The correspondence of Apartment 5402 in exile


November 2008
December 2008
January 2009
February 2009
May 2009

Tuesday, May 12, 2009

You can never go home again

I'm sorry guys! The 5402 Review coma is totally my fault. First the uncertainty, then the failure, then the reconstitution of my moving plans have thwarted my ability to write about the topic. But now I am writing!

I recall having a conversation once with Julia once about how I wanted to teach at my high school, but not really at any other suburban public school, although there are thousands of schools in America pretty similar to mine. My rationale was that I knew my particular district really well, having grown up in it and attended its schools, and, since (fortunately) childhood only happens once, I could never know another place as intimately, even if I lived in it for a long time as an adult. Julia thought this was irrational, and when I moved to DC, I realized that I had in fact seriously overestimated how long it takes to get to know a place.

Turns out, you get around a lot more as an adult. Crossing the nearest busy street isn't a huge milestone anymore that requires a 10-year waiting period for authorization, so, if you like exploring, you can see a lot in relatively a short amount of time, like most of tiny DC. Such is also the case, in a more limited way, for places you see when you travel. Spend a weekend exploring a major city, and you will have a basic idea of its layout and organization, some places to eat and drink, some cool things to see and do, just from visiting them by chance.

But what's unsatisfying about vagrancy--both travel and frequent migration--for me is that there isn't much more to it than looking, eating, buying, getting around, and chatting with strangers. There's no purpose--I'm not invested in the place, it's not invested in me. It could sink under the sea the day after I leave, and that would be unfortunate, but it would alter nothing in my life. When I'm abroad, I don't even understand what the people around me are saying, which is horribly isolating. Here in DC, it's been a more pleasant vagrancy--lots of hiking in the hills and buying cute shoes and sipping mojitos on outdoor patios and lattes in overstuffed couches. But, aside from my job, there is no real purpose in my being here over anywhere else, especially knowing from the beginning that I would soon leave. I am living here, but it feels a lot more like a long vacation away from Chicago. So I am curious, Julia, what you would say the purpose or good to be derived from vagrancy is?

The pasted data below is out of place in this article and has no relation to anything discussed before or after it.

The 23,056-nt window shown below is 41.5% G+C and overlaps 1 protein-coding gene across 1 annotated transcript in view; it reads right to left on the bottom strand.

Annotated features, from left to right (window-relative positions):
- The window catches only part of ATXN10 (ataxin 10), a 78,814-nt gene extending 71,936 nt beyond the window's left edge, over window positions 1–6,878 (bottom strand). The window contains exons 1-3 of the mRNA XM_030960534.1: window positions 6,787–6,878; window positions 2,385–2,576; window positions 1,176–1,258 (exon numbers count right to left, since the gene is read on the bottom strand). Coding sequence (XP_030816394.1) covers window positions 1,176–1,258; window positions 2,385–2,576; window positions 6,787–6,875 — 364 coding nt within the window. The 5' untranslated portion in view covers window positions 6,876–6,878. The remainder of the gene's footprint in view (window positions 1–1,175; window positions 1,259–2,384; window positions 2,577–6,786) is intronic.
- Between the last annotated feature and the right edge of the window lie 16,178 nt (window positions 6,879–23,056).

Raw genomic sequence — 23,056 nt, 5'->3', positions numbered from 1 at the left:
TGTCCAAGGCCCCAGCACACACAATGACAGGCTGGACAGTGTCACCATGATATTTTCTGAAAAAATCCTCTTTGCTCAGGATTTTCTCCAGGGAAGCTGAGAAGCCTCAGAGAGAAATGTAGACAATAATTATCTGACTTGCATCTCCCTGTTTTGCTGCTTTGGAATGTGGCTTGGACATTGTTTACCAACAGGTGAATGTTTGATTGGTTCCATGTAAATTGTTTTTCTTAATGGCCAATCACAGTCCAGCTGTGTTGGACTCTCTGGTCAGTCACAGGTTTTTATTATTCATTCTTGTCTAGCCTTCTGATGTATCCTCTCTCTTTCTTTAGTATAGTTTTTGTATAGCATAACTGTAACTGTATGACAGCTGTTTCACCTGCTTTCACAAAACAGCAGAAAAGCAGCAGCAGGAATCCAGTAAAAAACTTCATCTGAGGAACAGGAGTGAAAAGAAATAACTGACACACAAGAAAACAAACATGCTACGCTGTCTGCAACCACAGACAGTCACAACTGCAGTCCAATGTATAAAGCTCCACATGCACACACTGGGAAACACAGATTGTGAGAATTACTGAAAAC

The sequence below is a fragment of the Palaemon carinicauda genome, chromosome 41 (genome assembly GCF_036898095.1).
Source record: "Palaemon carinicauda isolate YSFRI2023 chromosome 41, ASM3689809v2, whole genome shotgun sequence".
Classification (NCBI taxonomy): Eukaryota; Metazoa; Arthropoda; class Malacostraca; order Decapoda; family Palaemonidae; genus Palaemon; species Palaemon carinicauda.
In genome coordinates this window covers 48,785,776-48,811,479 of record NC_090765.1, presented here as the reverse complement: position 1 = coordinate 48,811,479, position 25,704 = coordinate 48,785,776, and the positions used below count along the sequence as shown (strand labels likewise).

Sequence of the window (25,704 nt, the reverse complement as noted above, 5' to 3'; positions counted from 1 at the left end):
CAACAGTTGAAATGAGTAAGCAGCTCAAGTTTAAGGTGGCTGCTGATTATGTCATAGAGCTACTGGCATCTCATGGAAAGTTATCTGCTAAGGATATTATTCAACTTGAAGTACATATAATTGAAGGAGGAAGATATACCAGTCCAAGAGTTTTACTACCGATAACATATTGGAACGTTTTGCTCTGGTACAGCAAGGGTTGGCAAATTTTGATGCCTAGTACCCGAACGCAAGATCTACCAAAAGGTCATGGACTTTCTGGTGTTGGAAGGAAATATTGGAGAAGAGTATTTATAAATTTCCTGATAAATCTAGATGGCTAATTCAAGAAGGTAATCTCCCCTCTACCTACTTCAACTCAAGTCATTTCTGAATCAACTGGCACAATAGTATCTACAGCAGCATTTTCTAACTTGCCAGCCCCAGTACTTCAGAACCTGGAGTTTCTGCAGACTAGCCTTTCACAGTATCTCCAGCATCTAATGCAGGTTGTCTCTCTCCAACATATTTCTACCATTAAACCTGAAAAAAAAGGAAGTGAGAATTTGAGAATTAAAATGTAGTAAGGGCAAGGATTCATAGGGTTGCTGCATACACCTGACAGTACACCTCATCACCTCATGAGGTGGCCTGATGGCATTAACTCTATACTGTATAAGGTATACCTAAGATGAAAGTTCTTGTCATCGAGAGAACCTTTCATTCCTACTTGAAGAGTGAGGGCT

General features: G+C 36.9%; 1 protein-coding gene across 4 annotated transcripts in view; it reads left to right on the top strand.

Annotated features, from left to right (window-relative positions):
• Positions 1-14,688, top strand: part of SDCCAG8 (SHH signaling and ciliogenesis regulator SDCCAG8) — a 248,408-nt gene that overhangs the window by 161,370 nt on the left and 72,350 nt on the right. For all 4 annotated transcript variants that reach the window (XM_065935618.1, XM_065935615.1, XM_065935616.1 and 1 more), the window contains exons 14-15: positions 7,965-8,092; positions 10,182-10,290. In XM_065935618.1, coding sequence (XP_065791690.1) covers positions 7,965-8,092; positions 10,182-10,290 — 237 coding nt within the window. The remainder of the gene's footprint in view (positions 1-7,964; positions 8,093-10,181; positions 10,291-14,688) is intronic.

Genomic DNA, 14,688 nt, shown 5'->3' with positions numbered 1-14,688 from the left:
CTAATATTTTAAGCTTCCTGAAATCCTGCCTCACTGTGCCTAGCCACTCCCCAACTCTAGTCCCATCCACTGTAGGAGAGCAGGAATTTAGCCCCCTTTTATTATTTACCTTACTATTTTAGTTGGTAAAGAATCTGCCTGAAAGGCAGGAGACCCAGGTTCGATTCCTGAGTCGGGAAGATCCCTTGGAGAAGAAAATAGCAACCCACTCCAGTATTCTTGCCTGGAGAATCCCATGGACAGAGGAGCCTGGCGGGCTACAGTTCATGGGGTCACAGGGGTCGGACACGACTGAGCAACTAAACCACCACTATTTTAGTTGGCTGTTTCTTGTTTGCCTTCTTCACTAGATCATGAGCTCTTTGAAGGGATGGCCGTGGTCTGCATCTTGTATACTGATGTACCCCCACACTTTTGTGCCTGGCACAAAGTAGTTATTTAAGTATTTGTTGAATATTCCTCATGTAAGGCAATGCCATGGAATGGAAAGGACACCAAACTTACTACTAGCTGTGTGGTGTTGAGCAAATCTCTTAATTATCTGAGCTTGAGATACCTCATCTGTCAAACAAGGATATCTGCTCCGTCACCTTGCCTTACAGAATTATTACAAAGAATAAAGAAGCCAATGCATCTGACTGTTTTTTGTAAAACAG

The few things that do keep me invested in this place are the very things that prevent me from spending all day in bed eating mayonnaise out of the jar--work, Seb, friends, voluntary obligations to things like tutoring and book groups. If I didn't have these things, vagrancy would be empty and sad, and I would be obese from mayonnaise consumption. But these are all semblances of settled life, so vagrancy itself doesn't offer them; if anything, it discourages them. But the greatest thing about adulthood so far has not been eating chips and salsa for dinner, but having obligations to other people, which means that people trust me and rely on me for things. That has never happened before. I mean, I used to have schedules and places to be and papers to write, but successful completion of those obligations never benefited anyone else. This is new and cool, and I want more of it. But, again, I don't know how it's compatible with vagrancy.